I don’t know how many of you know the B863 from Kinlochleven to Glencoe, and the A82 from Glencoe to Fort William.
But if you do, you’ll appreciate why we have been desperately trying to find a way of persuading two of our local older gents to use the bus for these journeys rather than their mobility scooters.Posted 5 years ago
ppmsjane – I am sorry that you have been offended by the posts but some were written very much tongue in cheek. We have a real cross-section of people and personalities on this Forum which contributes to its success.
As cyclists we come in for a fair bit of stick from car drivers – many people here commute to work by bike and, indeed, for some it will be their only means of transport. Not all of us are fitness fanatics, there’s a huge range of ages on here as well as people with health issues and disabilities.
Nobody is wanting to stop people from enjoying independence but there needs to be some sort of competency test, both for the user’s safety and that of others. Surely you would agree with this?
I do hope that your scooter improves your quality of life and enables you to participate in social activities etc.
With best wishes.
C_GPosted 5 years agoPik n MixSubscriber
Jane whilst im very sympathetic to your illness the posts above were talking about people who are irresponsible on mobility scooters, Presumably this won’t be you as you have taken the responsibility to try and find out what the rules are etc. I am a little unsure why your getting worked up about it?
Stick around, you will love this place!Posted 5 years agoglobaltiMember
I read somewhere recently that growing numbers of perfectly fit, able-bodied people are hiring the scooters in shopping centres and belting around on them because they don’t like walking and carrying all the shopping.
My late sister who had MS used one and sometimes when I saw the risks she took I really thought she wouldn’t have cared if she had been hit by a car, she had a miserable life and was deeply depressed.Posted 5 years agoJunkyardMember
the person who started this thread is a troll and I would assume describe this post and thread as humour. I think they may be banned.
As you note you yourself have decided to read up on the rules but not everyone will.
One once hit my kids in a pram and it was their fault they were less than apologetic about it and blamed me for being on the pavement with a pram.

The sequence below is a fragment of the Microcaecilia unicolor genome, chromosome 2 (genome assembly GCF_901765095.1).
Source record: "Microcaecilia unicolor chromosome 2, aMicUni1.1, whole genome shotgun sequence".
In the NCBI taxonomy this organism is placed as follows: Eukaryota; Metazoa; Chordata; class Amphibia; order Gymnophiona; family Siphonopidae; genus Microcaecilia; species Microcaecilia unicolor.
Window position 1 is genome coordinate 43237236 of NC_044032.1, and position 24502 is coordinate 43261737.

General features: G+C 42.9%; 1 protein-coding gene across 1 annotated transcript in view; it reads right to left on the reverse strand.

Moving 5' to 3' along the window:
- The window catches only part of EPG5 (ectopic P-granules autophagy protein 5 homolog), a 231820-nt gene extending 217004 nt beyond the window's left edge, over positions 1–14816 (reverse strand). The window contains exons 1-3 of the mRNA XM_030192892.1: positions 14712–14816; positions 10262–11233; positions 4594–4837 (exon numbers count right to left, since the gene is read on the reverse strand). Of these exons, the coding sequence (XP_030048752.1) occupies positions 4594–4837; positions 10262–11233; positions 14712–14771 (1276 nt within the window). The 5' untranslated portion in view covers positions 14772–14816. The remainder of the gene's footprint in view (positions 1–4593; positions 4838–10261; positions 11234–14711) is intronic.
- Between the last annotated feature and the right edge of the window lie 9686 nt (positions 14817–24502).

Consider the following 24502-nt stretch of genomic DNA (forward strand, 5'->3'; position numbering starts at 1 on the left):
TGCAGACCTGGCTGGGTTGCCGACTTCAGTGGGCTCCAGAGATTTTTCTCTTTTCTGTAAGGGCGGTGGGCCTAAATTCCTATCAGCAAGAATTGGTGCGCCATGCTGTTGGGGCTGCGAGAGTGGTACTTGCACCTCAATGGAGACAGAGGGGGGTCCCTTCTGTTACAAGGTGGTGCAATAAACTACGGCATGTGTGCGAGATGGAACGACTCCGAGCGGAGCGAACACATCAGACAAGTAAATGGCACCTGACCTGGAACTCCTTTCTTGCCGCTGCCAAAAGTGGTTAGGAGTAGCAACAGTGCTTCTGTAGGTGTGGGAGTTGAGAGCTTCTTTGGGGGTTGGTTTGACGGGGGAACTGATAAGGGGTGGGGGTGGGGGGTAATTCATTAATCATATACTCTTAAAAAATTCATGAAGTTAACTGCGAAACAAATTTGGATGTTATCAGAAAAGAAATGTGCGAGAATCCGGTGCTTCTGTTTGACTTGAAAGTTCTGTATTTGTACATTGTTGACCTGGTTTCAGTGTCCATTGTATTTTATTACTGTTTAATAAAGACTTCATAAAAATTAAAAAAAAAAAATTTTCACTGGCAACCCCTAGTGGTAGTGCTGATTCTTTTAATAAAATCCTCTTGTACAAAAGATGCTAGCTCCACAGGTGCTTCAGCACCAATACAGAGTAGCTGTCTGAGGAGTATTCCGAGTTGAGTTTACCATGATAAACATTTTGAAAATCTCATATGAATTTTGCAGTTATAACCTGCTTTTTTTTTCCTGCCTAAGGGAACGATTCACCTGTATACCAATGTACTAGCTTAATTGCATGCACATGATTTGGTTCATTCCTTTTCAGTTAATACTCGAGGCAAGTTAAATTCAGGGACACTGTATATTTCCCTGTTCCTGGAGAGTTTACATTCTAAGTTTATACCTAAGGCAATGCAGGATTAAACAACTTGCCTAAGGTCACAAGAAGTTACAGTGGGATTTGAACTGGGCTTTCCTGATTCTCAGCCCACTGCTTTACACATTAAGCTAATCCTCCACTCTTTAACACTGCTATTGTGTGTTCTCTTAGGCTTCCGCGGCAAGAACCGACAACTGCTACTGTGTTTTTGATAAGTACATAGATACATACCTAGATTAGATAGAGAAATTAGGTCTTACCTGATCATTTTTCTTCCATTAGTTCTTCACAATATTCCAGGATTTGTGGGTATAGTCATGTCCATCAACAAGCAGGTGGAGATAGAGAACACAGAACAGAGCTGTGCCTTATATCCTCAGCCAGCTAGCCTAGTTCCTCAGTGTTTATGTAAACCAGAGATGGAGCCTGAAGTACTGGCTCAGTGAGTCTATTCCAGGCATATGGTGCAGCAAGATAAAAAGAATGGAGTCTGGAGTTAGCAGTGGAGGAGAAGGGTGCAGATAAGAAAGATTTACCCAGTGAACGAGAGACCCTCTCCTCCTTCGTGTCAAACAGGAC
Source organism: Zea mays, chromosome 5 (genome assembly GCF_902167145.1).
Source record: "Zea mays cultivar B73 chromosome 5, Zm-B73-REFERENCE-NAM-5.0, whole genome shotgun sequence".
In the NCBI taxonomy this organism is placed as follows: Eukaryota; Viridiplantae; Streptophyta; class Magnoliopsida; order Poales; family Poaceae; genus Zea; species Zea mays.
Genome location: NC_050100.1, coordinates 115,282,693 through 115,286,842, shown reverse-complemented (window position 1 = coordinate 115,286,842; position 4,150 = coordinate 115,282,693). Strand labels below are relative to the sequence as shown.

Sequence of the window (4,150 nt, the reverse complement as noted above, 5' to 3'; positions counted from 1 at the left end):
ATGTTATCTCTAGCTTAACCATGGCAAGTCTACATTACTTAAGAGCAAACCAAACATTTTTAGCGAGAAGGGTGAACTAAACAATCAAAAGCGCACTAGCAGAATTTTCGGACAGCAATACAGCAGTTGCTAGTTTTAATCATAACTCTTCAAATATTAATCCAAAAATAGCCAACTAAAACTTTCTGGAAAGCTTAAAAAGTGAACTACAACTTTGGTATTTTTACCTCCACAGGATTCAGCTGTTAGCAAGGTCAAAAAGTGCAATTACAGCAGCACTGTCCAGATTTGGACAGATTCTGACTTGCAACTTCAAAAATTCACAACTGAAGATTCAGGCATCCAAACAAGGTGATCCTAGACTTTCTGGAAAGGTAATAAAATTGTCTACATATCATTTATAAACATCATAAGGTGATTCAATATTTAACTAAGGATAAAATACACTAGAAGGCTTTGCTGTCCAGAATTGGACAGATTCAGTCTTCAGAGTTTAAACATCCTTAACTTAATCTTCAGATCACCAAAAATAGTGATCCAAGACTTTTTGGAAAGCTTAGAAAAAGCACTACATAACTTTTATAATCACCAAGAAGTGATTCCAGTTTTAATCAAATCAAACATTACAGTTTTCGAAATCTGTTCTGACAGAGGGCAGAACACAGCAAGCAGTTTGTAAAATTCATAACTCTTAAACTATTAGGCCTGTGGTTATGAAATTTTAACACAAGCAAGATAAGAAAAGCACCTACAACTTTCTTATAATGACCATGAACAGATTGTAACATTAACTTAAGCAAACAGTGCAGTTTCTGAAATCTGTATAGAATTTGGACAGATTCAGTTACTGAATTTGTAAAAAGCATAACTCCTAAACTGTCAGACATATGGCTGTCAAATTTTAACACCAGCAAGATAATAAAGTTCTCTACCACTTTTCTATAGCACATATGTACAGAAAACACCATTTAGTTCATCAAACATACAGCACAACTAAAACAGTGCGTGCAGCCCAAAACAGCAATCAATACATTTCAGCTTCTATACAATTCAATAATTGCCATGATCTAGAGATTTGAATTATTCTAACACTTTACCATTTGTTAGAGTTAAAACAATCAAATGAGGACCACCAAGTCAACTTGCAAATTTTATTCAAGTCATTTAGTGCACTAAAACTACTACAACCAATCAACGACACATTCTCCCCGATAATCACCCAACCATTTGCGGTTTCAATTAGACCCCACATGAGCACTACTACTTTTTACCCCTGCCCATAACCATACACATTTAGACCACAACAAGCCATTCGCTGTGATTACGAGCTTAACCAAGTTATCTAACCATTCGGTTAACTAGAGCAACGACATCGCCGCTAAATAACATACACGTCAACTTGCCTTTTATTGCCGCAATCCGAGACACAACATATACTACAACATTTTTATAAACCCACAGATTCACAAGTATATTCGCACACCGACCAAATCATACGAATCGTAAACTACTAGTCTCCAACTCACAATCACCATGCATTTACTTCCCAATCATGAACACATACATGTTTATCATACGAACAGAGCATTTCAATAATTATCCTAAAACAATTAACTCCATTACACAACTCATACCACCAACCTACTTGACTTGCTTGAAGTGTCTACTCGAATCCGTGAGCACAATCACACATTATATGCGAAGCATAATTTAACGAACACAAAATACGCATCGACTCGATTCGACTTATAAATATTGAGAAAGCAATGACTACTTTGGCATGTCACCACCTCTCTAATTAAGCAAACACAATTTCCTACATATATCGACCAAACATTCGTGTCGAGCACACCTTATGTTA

i dont think everyone in a mobility scooter is like this though.
Likewise you should not think everyone on this site is like this thread.
i hope you enjoy your new found mobility and it improves your life.Posted 5 years agoMrOvershootSubscriber
As others have said don’t take offense from banter on here its often robust but few have any malice
For reference my wife has had Secondary Progressive Multiple Sclerosis for 24 years and now can’t get up at all unaided and despite having 2 scooters still takes the piss out of the old lady along the road who barges everyone out of the way on her scooter (mothers with prams etc)Posted 5 years agoslowoldgitMember
Jane – I hope you weren’t put off. We aren’t all spring chickens at olympic levels of fitness. The forum brings together a wide range of characters, as you’ve seen, and might benefit from your input.
There was a RTC near to my home, between a car and a buggy at a difficult junction, one perhaps made worse by inconsiderate parking. The old chap on the buggy was killed. Please be careful out there.Posted 5 years ago
My ex boss had MS, so did a work collegue, and a customers wife,and now my cousin has it, so i know a bit about MS, and so sorry if some of the comments made have offended your good self, theyre not meant to be hurtful, but like others have said, we get it all the time as cyclists.
All i can hope and keep plugging is that disabled people are treated as a person, not somebody who uses a wheelchair or buggy,but that respect needs to come fronm both sides, ive seen buggies traveling at high speed down crowded pavements, and also ignorant people refusing to get out of the way or helping someone in a buggy, to get stuff off a higher shelf.
Best wishes for the future.Posted 5 years ago